I arrived in Qingdao, China at midnight on a half-full flight of sleepy business men who hadn’t checked luggage. I moseyed my way over to luggage pick up alone and registered the odd fact that the baggage carousel lights were out, but the slow whir produced my lonely green TravelPro and black crate full of marketing materials anyway and I grabbed them in the dark without much fuss … probably because I was the only passenger in the airport retrieving luggage.
I made my way through the dimmed terminal to the “Taxi” lane (出租车) only to discover that at 12:30 am on a weeknight, there are no taxis at the Qingdao airport. Shit!
There are many places in the world where you can arrive at 12:30 and even without a taxi make your way to a nearby Novotel for a shower and a pillow. Not so in Qingdao. When I say their airport is in the middle of nowhere I mean mountains, trees, industrial complex, NOWHERE! Hence the name, Qīng (青) in Chinese means “green” or “lush”, while dǎo (岛) means “island”. I had arrived on the green island in the middle of the night, and Jeff Probst was not waiting there to help me find my tribe.
When traveling and something goes wrong, or could go wrong, I like to do what I call “sink the ship.” I immediately imagine worst case scenario and work myself out from there.
In this instance, I had a Chinese cell phone and it was mid-day back home if I couldn’t get a hold of the hotel concierge, I knew I could call home and have someone contact my Qingdao hotel and ask them to send a car for me. I could also go back into the airport and camp out until taxis arrived in the morning. So, worst case scenario really wasn’t disastrous. I was pulling out said cell phone when I was approached by a very average looking cluster of Chinese men in ubiquitous short sleeved dress shirts and slacks.
“Taxi?” One of the men asked, using what I became confident was the only English world he knew.
“Yes! To the Qingdao Shangri La.” I replied, feeling relieved that my original assessment that no taxis were available proved incorrect. I pulled out my hotel reservation to show him the written characters for the address to where I was going.
He pulled out his cell phone, typed in 300 Reminibi (about $45 US) and I nodded in agreement. Then he started to wheel my wobbly cart past the rental car stands, and past row after row of parked cars, and my Spidey “don’t-talk-to-strangers” Sense kicked into high alert.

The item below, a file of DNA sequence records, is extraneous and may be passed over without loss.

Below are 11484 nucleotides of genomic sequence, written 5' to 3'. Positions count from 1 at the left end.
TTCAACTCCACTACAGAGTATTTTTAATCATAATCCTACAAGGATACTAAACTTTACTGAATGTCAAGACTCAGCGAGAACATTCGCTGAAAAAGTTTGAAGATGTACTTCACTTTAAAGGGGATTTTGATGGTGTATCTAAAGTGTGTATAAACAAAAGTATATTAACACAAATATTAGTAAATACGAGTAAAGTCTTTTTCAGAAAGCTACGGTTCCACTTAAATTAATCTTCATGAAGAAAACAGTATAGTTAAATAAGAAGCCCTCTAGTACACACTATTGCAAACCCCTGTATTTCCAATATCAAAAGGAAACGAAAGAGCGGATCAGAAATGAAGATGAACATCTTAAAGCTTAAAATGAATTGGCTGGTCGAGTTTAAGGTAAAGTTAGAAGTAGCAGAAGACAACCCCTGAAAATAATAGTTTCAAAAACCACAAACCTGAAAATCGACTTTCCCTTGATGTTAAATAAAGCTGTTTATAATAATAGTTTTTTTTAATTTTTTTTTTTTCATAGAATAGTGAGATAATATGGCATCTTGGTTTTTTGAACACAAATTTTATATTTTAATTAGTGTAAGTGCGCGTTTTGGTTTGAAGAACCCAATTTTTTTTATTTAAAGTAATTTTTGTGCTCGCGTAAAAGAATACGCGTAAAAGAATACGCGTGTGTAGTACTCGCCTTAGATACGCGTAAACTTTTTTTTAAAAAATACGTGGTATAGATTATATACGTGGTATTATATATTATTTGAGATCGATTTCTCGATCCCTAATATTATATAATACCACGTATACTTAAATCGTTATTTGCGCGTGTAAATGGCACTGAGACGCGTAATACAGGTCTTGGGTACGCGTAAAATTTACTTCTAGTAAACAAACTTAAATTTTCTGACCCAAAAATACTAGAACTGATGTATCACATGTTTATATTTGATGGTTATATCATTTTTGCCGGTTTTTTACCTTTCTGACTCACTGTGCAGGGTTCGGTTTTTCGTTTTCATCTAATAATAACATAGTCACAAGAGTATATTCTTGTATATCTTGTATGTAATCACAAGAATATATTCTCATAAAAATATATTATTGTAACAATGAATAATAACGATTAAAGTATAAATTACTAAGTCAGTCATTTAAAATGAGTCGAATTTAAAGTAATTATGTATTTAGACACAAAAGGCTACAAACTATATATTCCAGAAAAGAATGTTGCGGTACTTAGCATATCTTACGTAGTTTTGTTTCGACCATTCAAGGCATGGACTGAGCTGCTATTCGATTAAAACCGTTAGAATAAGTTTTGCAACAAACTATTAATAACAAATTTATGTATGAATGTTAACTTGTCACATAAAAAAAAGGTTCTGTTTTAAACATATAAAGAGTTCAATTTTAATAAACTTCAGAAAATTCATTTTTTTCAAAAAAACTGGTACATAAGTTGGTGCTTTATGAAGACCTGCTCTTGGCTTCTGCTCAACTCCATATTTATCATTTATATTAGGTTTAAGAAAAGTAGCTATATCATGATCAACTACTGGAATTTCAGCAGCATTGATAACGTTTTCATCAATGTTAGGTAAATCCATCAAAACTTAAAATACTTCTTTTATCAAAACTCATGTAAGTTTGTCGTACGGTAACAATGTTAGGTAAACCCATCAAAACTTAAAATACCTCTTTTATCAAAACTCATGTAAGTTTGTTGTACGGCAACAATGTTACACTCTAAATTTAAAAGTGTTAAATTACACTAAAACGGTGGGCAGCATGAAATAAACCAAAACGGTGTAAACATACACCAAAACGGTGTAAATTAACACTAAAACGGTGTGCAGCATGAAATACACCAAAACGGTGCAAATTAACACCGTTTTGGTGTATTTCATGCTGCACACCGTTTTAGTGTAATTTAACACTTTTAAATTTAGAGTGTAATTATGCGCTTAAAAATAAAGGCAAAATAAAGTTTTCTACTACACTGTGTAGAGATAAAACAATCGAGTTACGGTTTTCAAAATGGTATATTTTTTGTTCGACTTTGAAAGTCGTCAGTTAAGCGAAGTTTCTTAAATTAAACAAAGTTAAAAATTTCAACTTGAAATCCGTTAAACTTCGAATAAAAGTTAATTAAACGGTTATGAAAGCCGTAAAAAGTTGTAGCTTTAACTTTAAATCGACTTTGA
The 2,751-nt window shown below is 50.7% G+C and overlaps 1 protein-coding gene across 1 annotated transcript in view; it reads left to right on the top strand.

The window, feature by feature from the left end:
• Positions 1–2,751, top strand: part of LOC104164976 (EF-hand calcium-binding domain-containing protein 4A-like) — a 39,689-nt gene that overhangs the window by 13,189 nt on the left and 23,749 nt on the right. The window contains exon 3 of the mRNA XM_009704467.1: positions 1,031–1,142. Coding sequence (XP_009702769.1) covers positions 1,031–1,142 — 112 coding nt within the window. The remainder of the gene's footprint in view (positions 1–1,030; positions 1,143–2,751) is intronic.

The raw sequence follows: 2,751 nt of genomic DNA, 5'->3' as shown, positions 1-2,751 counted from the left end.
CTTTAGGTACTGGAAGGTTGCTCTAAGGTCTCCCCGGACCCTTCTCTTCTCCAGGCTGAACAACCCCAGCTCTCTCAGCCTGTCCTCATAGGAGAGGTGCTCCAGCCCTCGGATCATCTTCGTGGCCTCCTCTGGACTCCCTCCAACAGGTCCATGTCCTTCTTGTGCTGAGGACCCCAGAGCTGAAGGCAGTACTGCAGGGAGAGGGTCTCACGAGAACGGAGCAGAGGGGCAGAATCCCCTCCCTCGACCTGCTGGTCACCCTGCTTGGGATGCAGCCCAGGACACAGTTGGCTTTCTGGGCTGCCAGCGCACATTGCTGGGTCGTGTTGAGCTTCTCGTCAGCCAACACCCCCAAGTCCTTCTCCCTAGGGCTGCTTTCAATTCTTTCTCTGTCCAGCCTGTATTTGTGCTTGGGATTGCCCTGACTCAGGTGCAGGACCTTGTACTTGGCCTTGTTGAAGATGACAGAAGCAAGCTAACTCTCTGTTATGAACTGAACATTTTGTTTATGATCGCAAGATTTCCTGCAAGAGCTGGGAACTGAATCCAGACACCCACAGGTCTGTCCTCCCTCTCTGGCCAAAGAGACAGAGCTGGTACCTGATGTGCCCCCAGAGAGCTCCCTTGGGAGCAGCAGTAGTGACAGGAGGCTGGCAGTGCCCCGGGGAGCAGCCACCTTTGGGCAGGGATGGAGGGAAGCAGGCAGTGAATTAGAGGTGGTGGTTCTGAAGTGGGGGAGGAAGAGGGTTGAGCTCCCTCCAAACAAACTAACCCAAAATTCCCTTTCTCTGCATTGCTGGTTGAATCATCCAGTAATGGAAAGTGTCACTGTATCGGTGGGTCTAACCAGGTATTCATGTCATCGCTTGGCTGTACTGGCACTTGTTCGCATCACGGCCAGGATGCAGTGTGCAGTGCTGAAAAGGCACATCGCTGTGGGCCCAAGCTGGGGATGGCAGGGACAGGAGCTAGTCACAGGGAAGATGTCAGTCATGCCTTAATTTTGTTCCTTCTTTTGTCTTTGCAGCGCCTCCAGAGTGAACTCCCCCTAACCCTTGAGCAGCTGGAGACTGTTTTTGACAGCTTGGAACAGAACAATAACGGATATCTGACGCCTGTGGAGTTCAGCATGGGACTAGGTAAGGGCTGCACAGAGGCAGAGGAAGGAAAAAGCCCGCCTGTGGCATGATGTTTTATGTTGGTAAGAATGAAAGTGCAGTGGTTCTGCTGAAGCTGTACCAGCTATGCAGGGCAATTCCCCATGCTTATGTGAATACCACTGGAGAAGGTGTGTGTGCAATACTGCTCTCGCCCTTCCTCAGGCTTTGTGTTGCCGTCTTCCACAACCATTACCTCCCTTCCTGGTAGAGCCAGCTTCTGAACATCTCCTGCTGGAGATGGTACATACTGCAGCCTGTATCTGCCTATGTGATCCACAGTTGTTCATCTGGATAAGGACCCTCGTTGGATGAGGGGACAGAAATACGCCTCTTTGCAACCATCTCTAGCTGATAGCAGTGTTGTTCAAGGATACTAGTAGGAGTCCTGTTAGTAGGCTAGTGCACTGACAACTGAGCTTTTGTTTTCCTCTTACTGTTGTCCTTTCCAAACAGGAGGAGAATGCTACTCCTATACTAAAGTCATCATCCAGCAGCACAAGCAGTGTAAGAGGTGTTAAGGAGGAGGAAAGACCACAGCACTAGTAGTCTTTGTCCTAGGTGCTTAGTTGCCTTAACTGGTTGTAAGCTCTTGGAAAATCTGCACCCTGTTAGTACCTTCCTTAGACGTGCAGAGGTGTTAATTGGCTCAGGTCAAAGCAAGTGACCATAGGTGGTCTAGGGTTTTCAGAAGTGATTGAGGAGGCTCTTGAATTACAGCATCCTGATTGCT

“Taxi!” I said loudly, trying to communicate that I did not want to ride to my hotel in the vehicle of some random stranger.
“Taxi.” He said, pointing to himself, and continuing to roll my luggage.
We arrived at a very average looking silver car, but definitely not a licensed taxi or private airport transport service and he popped the trunk. At this point, if this man’s goal was to kidnap me, he could easily have done it without continuing the pretense of loading my luggage, we were too far from the terminal for the nobody who was around to hear me scream, and although I like to think of myself as scrappy, at 108 pounds he could have easily overpowered me into his car.
So, I sank the ship again, worst case scenario he’s an opportunistic gypsy cab, would-be human trafficker and wants me to get in the car without alerting the security cameras, since cameras are everywhere in China. That in mind, I made a big show of taking a pretend picture of his car’s license plate (my Chinese burner phone was so antiquated it barely sent basic text messages, but he didn’t know) then pretended to text the photo to a friend. I wanted him to believe that if he did abduct me into white slavery that he would at least have to do so with the hassle of the police knowing he was the last person I had been with.
We climbed into the cab and I immediately pretended to call my “friend” in China and speak to them in Chinglish, using the four Chinese words I know in order to make it seem as though I was meeting a Chinese-speaking friend at the hotel (and was apparently very mad at some old woman 老巫婆 “old hag” being the only insult I know). Then, I hung up and called home and explained the situation in English, and talked my way through a thirty minute taxi ride over the river and through the woods to my hotel.
There are few times in my life I have been as relieved as I was when I saw the lights of Qingdao in the distance, and then even more so when I saw the neon lights of the Shangri La – once I can see the hotel I can walk there, worst case scenario I abandon my luggage and make a run for it.
We pulled near the Shangri La, and then things got shady. He turned around and began speaking with me in the Chinese I don’t know and then showed me his cell phone, with a new number on it – 500 Reminbi (80 USD) which from all my pre-trip internet research I knew was a complete rip off. I probably would have let him jack the price up a few bucks, but doubling the price when the hotel was in sight, rookie mistake.
He pulled past the porte-cochère and picked up speed, continuing to speak in rapid Mandarin and pointing to his phone. At which point, I did what any innocent little Utah girl would do, unrolled my window, pulled out my rape whistle, and blew that thing with all my might.
The “taxi” slammed to a stop, and he began to back up, gesturing with his hand to keep it down, and pretending to laugh it off as if we’d just had a misunderstanding. He delivered me to the door and sheepishly grabbed my luggage.
I handed him 300 Reminibi instead of the agreed upon amount, with a knowing look, and we both went our separate ways.
Now, when arriving in an unfamiliar city after standard hours, I always book a car and driver – though it didn’t work as well in Turkey at 4:00 in the morning, but that’s another story.